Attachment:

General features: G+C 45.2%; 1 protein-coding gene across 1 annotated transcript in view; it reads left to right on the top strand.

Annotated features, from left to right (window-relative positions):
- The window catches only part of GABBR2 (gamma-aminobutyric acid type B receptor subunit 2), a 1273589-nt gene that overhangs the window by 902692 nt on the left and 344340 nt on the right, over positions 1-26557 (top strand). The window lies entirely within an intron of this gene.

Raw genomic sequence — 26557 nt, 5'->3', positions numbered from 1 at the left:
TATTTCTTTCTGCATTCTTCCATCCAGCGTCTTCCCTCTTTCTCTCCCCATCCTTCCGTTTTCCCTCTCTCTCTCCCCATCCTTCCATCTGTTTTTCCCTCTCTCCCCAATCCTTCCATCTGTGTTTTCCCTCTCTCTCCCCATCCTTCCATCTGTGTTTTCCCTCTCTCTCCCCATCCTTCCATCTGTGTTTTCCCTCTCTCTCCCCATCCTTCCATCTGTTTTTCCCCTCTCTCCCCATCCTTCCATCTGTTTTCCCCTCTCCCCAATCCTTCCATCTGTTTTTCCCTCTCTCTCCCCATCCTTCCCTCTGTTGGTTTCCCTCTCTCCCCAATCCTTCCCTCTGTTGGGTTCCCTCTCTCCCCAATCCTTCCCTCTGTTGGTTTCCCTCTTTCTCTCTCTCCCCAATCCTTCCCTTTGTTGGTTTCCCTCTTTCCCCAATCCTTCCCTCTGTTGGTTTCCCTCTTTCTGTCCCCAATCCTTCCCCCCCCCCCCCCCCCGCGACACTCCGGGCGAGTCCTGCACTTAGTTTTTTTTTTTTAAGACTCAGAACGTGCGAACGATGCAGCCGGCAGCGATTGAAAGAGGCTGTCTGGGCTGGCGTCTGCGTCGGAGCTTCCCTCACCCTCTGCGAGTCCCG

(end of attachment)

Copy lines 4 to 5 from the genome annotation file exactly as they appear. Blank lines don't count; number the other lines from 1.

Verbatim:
Raw genomic sequence — 26557 nt, 5'->3', positions numbered from 1 at the left:
TATTTCTTTCTGCATTCTTCCATCCAGCGTCTTCCCTCTTTCTCTCCCCATCCTTCCGTTTTCCCTCTCTCTCTCCCCATCCTTCCATCTGTTTTTCCCTCTCTCCCCAATCCTTCCATCTGTGTTTTCCCTCTCTCTCCCCATCCTTCCATCTGTGTTTTCCCTCTCTCTCCCCATCCTTCCATCTGTGTTTTCCCTCTCTCTCCCCATCCTTCCATCTGTTTTTCCCCTCTCTCCCCATCCTTCCATCTGTTTTCCCCTCTCCCCAATCCTTCCATCTGTTTTTCCCTCTCTCTCCCCATCCTTCCCTCTGTTGGTTTCCCTCTCTCCCCAATCCTTCCCTCTGTTGGGTTCCCTCTCTCCCCAATCCTTCCCTCTGTTGGTTTCCCTCTTTCTCTCTCTCCCCAATCCTTCCCTTTGTTGGTTTCCCTCTTTCCCCAATCCTTCCCTCTGTTGGTTTCCCTCTTTCTGTCCCCAATCCTTCCCCCCCCCCCCCCCCCGCGACACTCCGGGCGAGTCCTGCACTTAGTTTTTTTTTTTTAAGACTCAGAACGTGCGAACGATGCAGCCGGCAGCGATTGAAAGAGGCTGTCTGGGCTGGCGTCTGCGTCGGAGCTTCCCTCACCCTCTGCGAGTCCCG